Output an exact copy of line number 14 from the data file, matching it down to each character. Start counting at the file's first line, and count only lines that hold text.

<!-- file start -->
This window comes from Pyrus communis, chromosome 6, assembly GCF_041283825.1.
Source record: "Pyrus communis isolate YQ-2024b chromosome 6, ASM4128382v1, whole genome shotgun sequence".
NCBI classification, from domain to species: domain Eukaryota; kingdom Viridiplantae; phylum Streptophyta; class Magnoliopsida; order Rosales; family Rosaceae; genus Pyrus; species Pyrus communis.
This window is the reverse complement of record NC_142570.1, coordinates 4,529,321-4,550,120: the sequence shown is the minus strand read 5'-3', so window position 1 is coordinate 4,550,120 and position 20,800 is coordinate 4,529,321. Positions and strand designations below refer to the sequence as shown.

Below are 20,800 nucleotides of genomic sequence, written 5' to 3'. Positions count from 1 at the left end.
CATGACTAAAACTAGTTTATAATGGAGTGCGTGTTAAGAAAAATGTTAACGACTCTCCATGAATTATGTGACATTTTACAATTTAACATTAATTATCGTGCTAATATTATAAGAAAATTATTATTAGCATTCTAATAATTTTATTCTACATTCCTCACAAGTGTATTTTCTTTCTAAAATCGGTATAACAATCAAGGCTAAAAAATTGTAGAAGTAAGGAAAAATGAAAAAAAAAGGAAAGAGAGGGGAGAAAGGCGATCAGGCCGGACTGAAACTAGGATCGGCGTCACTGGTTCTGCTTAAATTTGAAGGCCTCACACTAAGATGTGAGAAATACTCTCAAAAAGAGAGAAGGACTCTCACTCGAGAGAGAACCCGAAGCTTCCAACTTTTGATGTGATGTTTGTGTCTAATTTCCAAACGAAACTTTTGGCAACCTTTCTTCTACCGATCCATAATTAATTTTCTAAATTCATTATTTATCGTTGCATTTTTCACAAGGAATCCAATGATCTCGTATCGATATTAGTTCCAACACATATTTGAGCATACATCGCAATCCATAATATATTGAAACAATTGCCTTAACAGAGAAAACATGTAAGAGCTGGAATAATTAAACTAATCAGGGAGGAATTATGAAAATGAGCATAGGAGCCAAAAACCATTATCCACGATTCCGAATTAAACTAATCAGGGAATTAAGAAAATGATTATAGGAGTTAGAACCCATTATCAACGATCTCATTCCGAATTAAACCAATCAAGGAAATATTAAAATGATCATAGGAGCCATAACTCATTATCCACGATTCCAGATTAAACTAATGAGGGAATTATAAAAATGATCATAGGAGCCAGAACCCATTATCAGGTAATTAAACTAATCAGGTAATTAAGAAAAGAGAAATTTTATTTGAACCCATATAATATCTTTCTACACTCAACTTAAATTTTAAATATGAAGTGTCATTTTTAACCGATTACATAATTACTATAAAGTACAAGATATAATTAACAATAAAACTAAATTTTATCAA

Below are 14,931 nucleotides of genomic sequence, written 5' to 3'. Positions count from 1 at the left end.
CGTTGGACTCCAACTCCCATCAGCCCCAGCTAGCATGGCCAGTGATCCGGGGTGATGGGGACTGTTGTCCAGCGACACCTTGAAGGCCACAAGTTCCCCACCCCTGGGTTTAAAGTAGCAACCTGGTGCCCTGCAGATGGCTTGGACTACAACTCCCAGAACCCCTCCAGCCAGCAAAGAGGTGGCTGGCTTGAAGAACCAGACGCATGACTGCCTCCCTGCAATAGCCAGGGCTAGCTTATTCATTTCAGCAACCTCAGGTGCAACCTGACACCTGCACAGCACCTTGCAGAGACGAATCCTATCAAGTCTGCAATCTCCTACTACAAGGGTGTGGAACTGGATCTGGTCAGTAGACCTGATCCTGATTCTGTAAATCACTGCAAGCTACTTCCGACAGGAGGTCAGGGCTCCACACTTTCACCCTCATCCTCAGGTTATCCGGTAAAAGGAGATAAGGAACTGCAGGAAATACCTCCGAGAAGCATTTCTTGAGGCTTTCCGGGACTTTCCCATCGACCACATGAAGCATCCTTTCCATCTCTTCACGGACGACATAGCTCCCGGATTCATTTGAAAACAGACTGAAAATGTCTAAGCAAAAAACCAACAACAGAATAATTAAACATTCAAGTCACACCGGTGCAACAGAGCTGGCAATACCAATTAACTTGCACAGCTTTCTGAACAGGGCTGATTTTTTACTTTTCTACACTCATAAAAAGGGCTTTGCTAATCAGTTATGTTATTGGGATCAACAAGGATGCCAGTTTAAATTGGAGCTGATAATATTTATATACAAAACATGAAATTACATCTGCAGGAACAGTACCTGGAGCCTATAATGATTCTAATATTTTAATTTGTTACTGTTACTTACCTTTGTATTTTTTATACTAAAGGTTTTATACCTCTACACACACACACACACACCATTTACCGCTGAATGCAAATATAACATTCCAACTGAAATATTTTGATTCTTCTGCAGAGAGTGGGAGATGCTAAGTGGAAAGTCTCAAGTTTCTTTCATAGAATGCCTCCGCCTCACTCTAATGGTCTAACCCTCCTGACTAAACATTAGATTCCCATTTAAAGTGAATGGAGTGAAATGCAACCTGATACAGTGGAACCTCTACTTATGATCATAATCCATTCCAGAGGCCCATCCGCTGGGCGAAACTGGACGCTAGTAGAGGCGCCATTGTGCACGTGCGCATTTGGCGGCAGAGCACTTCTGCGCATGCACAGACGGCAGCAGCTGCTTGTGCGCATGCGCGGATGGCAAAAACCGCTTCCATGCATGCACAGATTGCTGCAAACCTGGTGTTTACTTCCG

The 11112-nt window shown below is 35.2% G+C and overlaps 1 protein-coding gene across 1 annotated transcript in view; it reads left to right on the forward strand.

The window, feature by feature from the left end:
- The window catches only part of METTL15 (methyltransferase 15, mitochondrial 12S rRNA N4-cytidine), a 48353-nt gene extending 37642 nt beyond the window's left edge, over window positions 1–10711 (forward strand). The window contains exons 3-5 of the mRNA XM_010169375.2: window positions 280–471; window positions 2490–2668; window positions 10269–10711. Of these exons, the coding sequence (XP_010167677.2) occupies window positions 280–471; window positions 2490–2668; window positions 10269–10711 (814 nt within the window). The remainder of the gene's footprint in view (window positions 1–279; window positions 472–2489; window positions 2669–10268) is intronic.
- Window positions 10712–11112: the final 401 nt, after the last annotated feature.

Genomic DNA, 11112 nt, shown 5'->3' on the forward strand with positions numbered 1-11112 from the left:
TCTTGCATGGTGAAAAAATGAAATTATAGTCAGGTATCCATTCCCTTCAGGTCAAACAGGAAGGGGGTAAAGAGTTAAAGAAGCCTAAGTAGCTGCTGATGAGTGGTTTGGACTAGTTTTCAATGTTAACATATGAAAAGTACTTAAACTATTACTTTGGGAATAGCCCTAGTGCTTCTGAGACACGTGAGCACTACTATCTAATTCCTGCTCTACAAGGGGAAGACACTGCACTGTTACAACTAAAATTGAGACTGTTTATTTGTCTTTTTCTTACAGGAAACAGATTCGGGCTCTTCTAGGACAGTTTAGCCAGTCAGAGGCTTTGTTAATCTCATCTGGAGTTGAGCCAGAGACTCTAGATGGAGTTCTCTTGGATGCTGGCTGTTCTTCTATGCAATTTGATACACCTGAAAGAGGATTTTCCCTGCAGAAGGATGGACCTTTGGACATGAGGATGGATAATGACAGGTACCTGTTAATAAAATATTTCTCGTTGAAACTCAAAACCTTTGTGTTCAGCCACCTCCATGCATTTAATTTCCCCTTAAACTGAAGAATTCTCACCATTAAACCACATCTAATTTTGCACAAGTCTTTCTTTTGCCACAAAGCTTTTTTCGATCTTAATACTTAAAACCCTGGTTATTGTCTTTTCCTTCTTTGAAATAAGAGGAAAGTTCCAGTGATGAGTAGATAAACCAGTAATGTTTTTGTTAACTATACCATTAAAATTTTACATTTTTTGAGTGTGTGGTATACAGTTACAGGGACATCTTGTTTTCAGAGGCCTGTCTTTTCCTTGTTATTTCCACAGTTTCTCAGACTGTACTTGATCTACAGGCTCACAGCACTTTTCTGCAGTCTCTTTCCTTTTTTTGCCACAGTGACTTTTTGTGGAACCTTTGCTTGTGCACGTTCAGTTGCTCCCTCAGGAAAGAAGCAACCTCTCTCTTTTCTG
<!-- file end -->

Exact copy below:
TCTTGCATGGTGAAAAAATGAAATTATAGTCAGGTATCCATTCCCTTCAGGTCAAACAGGAAGGGGGTAAAGAGTTAAAGAAGCCTAAGTAGCTGCTGATGAGTGGTTTGGACTAGTTTTCAATGTTAACATATGAAAAGTACTTAAACTATTACTTTGGGAATAGCCCTAGTGCTTCTGAGACACGTGAGCACTACTATCTAATTCCTGCTCTACAAGGGGAAGACACTGCACTGTTACAACTAAAATTGAGACTGTTTATTTGTCTTTTTCTTACAGGAAACAGATTCGGGCTCTTCTAGGACAGTTTAGCCAGTCAGAGGCTTTGTTAATCTCATCTGGAGTTGAGCCAGAGACTCTAGATGGAGTTCTCTTGGATGCTGGCTGTTCTTCTATGCAATTTGATACACCTGAAAGAGGATTTTCCCTGCAGAAGGATGGACCTTTGGACATGAGGATGGATAATGACAGGTACCTGTTAATAAAATATTTCTCGTTGAAACTCAAAACCTTTGTGTTCAGCCACCTCCATGCATTTAATTTCCCCTTAAACTGAAGAATTCTCACCATTAAACCACATCTAATTTTGCACAAGTCTTTCTTTTGCCACAAAGCTTTTTTCGATCTTAATACTTAAAACCCTGGTTATTGTCTTTTCCTTCTTTGAAATAAGAGGAAAGTTCCAGTGATGAGTAGATAAACCAGTAATGTTTTTGTTAACTATACCATTAAAATTTTACATTTTTTGAGTGTGTGGTATACAGTTACAGGGACATCTTGTTTTCAGAGGCCTGTCTTTTCCTTGTTATTTCCACAGTTTCTCAGACTGTACTTGATCTACAGGCTCACAGCACTTTTCTGCAGTCTCTTTCCTTTTTTTGCCACAGTGACTTTTTGTGGAACCTTTGCTTGTGCACGTTCAGTTGCTCCCTCAGGAAAGAAGCAACCTCTCTCTTTTCTG